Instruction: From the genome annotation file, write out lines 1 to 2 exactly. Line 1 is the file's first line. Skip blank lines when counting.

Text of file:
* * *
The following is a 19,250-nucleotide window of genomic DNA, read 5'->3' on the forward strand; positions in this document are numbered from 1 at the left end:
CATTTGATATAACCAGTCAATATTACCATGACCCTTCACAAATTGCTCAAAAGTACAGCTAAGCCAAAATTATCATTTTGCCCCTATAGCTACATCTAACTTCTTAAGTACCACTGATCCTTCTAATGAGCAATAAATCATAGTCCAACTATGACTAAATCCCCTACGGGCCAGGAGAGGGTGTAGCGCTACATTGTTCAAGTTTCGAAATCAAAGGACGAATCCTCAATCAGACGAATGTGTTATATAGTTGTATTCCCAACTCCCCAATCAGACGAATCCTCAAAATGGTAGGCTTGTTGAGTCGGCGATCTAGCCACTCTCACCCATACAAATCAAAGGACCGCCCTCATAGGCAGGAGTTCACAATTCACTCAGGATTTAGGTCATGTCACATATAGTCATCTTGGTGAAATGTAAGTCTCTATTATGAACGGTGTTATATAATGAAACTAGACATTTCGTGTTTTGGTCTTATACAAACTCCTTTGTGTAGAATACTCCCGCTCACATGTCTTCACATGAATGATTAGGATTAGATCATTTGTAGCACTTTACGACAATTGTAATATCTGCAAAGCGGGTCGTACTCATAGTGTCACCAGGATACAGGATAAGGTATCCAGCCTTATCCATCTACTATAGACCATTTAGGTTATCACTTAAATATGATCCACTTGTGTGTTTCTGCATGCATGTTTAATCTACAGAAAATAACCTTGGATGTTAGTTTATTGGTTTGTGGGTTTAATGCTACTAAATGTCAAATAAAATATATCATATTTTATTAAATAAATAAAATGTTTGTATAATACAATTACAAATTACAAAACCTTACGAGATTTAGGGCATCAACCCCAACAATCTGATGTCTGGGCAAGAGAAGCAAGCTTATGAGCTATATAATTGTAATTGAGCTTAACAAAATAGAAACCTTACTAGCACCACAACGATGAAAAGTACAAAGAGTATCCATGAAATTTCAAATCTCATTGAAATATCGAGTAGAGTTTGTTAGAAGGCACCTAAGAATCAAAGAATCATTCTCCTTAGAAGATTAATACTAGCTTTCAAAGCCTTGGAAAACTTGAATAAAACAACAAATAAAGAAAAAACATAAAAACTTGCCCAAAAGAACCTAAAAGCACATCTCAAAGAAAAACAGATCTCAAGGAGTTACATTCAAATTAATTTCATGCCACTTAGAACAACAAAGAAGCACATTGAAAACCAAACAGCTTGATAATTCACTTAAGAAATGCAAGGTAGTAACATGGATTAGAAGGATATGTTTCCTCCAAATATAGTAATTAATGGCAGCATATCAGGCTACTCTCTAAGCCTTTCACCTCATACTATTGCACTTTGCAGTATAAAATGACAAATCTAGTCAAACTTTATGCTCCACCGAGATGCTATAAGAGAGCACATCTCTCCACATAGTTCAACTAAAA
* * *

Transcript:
The following is a 19,250-nucleotide window of genomic DNA, read 5'->3' on the forward strand; positions in this document are numbered from 1 at the left end:
CATTTGATATAACCAGTCAATATTACCATGACCCTTCACAAATTGCTCAAAAGTACAGCTAAGCCAAAATTATCATTTTGCCCCTATAGCTACATCTAACTTCTTAAGTACCACTGATCCTTCTAATGAGCAATAAATCATAGTCCAACTATGACTAAATCCCCTACGGGCCAGGAGAGGGTGTAGCGCTACATTGTTCAAGTTTCGAAATCAAAGGACGAATCCTCAATCAGACGAATGTGTTATATAGTTGTATTCCCAACTCCCCAATCAGACGAATCCTCAAAATGGTAGGCTTGTTGAGTCGGCGATCTAGCCACTCTCACCCATACAAATCAAAGGACCGCCCTCATAGGCAGGAGTTCACAATTCACTCAGGATTTAGGTCATGTCACATATAGTCATCTTGGTGAAATGTAAGTCTCTATTATGAACGGTGTTATATAATGAAACTAGACATTTCGTGTTTTGGTCTTATACAAACTCCTTTGTGTAGAATACTCCCGCTCACATGTCTTCACATGAATGATTAGGATTAGATCATTTGTAGCACTTTACGACAATTGTAATATCTGCAAAGCGGGTCGTACTCATAGTGTCACCAGGATACAGGATAAGGTATCCAGCCTTATCCATCTACTATAGACCATTTAGGTTATCACTTAAATATGATCCACTTGTGTGTTTCTGCATGCATGTTTAATCTACAGAAAATAACCTTGGATGTTAGTTTATTGGTTTGTGGGTTTAATGCTACTAAATGTCAAATAAAATATATCATATTTTATTAAATAAATAAAATGTTTGTATAATACAATTACAAATTACAAAACCTTACGAGATTTAGGGCATCAACCCCAACAATCTGATGTCTGGGCAAGAGAAGCAAGCTTATGAGCTATATAATTGTAATTGAGCTTAACAAAATAGAAACCTTACTAGCACCACAACGATGAAAAGTACAAAGAGTATCCATGAAATTTCAAATCTCATTGAAATATCGAGTAGAGTTTGTTAGAAGGCACCTAAGAATCAAAGAATCATTCTCCTTAGAAGATTAATACTAGCTTTCAAAGCCTTGGAAAACTTGAATAAAACAACAAATAAAGAAAAAACATAAAAACTTGCCCAAAAGAACCTAAAAGCACATCTCAAAGAAAAACAGATCTCAAGGAGTTACATTCAAATTAATTTCATGCCACTTAGAACAACAAAGAAGCACATTGAAAACCAAACAGCTTGATAATTCACTTAAGAAATGCAAGGTAGTAACATGGATTAGAAGGATATGTTTCCTCCAAATATAGTAATTAATGGCAGCATATCAGGCTACTCTCTAAGCCTTTCACCTCATACTATTGCACTTTGCAGTATAAAATGACAAATCTAGTCAAACTTTATGCTCCACCGAGATGCTATAAGAGAGCACATCTCTCCACATAGTTCAACTAAAA